Clean Water Rule: Streams and Wetlands Matter
Clean water is vital to our health, communities, and economy. People depend on clean water for their health: About 117 million Americans – one in three people – get their drinking water from streams protected by the Clean Water Rule. Our cherished way of life depends on clean water: healthy ecosystems provide wildlife habitat and places to fish, paddle, surf, and swim. Our economy depends on clean water: manufacturing, farming, tourism, recreation, energy production and other major economic sectors need clean water to function and flourish. View a map of counties with small streams that provide drinking water.
We are protecting the streams and wetlands that form the foundation of our nation’s water resources. We need clean water upstream to have healthy communities downstream. The health of rivers, lakes, bays, and coastal waters depend on the streams and wetlands where they begin. Streams and wetlands provide so many benefits to communities by trapping floodwaters, recharging groundwater supplies, filtering pollution, and providing habitat for fish and wildlife. Learn more about streams and wetlands.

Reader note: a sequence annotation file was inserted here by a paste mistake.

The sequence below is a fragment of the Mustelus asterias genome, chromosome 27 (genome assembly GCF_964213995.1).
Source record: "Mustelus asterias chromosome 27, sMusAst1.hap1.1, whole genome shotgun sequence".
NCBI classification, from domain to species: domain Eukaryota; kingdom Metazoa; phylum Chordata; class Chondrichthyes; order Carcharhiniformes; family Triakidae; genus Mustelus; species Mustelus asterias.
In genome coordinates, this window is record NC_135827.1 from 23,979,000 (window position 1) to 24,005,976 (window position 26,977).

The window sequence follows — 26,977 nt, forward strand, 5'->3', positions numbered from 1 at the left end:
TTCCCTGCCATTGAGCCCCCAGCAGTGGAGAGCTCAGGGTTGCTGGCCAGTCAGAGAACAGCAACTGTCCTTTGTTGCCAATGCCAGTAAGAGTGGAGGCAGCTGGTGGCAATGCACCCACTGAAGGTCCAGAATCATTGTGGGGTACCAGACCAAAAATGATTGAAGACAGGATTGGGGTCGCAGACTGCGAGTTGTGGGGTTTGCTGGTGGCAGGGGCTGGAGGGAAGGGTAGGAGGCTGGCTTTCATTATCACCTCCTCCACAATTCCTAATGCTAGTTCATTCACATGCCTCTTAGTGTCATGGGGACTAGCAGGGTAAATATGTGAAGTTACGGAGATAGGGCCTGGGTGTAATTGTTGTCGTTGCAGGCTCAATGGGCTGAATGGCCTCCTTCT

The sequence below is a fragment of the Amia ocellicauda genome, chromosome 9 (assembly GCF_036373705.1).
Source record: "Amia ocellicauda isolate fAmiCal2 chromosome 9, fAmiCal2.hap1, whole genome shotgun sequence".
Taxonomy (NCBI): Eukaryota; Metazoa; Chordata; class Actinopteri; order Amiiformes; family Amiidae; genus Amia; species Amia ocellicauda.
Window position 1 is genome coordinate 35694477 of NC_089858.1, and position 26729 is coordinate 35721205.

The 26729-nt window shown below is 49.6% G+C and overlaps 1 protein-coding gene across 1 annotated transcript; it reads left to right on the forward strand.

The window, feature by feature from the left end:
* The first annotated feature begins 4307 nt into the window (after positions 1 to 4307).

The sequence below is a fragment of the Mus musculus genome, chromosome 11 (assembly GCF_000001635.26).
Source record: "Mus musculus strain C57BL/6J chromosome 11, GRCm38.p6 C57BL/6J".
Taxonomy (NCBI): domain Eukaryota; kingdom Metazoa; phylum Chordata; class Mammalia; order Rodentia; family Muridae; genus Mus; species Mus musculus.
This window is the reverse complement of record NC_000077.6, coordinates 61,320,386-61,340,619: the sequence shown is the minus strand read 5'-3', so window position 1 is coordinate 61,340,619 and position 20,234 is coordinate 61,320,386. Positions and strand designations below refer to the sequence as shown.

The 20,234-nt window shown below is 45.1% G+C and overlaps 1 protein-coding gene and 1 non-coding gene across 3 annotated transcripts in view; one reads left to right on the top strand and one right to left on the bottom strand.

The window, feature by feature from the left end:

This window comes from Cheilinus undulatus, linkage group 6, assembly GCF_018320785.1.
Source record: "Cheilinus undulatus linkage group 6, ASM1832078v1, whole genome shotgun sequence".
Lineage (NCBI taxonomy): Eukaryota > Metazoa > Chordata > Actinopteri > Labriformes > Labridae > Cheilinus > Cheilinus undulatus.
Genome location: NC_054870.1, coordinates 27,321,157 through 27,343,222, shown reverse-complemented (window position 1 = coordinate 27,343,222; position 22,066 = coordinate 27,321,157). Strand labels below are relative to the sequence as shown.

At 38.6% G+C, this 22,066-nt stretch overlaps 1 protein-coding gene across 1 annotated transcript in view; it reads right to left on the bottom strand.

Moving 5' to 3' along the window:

Science shows us the most important waters to protect. In developing the Clean Water Rule, the EPA and U.S. Army Corp of Engineers utilized the latest science, including a report summarizing more than 1,200 peer-reviewed, published scientific studies which showed that small streams and wetlands play an important role in the health of larger downstream waterways like rivers and lakes. Read a blog on the science report.
Climate change makes protection of water resources even more essential. Impacts from climate change like drought, sea level rise, stronger storms, and warmer temperatures threaten the quantity and quality of America’s water. Streams and wetlands help provide the clean and reliable water that our communities and businesses need. Adaptation to climate change includes protecting our water. Read more about the impacts of climate change.